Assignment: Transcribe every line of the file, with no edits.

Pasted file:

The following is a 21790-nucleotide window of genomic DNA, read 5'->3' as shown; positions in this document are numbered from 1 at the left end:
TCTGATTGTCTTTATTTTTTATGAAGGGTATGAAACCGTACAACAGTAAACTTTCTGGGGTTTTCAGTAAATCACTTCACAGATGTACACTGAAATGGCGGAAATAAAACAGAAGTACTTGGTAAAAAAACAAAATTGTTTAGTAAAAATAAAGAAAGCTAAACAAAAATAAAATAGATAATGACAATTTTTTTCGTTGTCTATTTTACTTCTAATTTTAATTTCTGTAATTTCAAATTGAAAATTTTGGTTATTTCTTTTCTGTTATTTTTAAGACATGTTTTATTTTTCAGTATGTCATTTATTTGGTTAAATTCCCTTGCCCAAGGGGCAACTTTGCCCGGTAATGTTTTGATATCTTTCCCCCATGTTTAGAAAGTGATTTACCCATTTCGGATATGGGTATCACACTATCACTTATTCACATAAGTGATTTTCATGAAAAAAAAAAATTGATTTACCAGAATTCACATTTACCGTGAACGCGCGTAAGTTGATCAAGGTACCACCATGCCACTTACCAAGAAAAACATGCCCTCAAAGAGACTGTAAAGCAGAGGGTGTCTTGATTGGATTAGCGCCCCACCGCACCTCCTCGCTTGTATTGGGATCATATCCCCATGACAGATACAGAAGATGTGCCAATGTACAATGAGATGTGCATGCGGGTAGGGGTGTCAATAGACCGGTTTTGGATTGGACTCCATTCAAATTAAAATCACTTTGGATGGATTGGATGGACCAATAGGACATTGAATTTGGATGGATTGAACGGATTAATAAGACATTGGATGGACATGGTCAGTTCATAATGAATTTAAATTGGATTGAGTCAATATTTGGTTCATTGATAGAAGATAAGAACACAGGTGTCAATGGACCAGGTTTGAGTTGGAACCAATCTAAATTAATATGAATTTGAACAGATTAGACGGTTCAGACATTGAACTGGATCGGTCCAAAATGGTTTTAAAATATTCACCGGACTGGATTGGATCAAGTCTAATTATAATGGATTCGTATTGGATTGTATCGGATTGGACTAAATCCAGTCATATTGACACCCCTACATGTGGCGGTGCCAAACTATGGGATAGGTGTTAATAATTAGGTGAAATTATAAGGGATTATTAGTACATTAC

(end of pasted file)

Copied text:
The following is a 21790-nucleotide window of genomic DNA, read 5'->3' as shown; positions in this document are numbered from 1 at the left end:
TCTGATTGTCTTTATTTTTTATGAAGGGTATGAAACCGTACAACAGTAAACTTTCTGGGGTTTTCAGTAAATCACTTCACAGATGTACACTGAAATGGCGGAAATAAAACAGAAGTACTTGGTAAAAAAACAAAATTGTTTAGTAAAAATAAAGAAAGCTAAACAAAAATAAAATAGATAATGACAATTTTTTTCGTTGTCTATTTTACTTCTAATTTTAATTTCTGTAATTTCAAATTGAAAATTTTGGTTATTTCTTTTCTGTTATTTTTAAGACATGTTTTATTTTTCAGTATGTCATTTATTTGGTTAAATTCCCTTGCCCAAGGGGCAACTTTGCCCGGTAATGTTTTGATATCTTTCCCCCATGTTTAGAAAGTGATTTACCCATTTCGGATATGGGTATCACACTATCACTTATTCACATAAGTGATTTTCATGAAAAAAAAAAATTGATTTACCAGAATTCACATTTACCGTGAACGCGCGTAAGTTGATCAAGGTACCACCATGCCACTTACCAAGAAAAACATGCCCTCAAAGAGACTGTAAAGCAGAGGGTGTCTTGATTGGATTAGCGCCCCACCGCACCTCCTCGCTTGTATTGGGATCATATCCCCATGACAGATACAGAAGATGTGCCAATGTACAATGAGATGTGCATGCGGGTAGGGGTGTCAATAGACCGGTTTTGGATTGGACTCCATTCAAATTAAAATCACTTTGGATGGATTGGATGGACCAATAGGACATTGAATTTGGATGGATTGAACGGATTAATAAGACATTGGATGGACATGGTCAGTTCATAATGAATTTAAATTGGATTGAGTCAATATTTGGTTCATTGATAGAAGATAAGAACACAGGTGTCAATGGACCAGGTTTGAGTTGGAACCAATCTAAATTAATATGAATTTGAACAGATTAGACGGTTCAGACATTGAACTGGATCGGTCCAAAATGGTTTTAAAATATTCACCGGACTGGATTGGATCAAGTCTAATTATAATGGATTCGTATTGGATTGTATCGGATTGGACTAAATCCAGTCATATTGACACCCCTACATGTGGCGGTGCCAAACTATGGGATAGGTGTTAATAATTAGGTGAAATTATAAGGGATTATTAGTACATTAC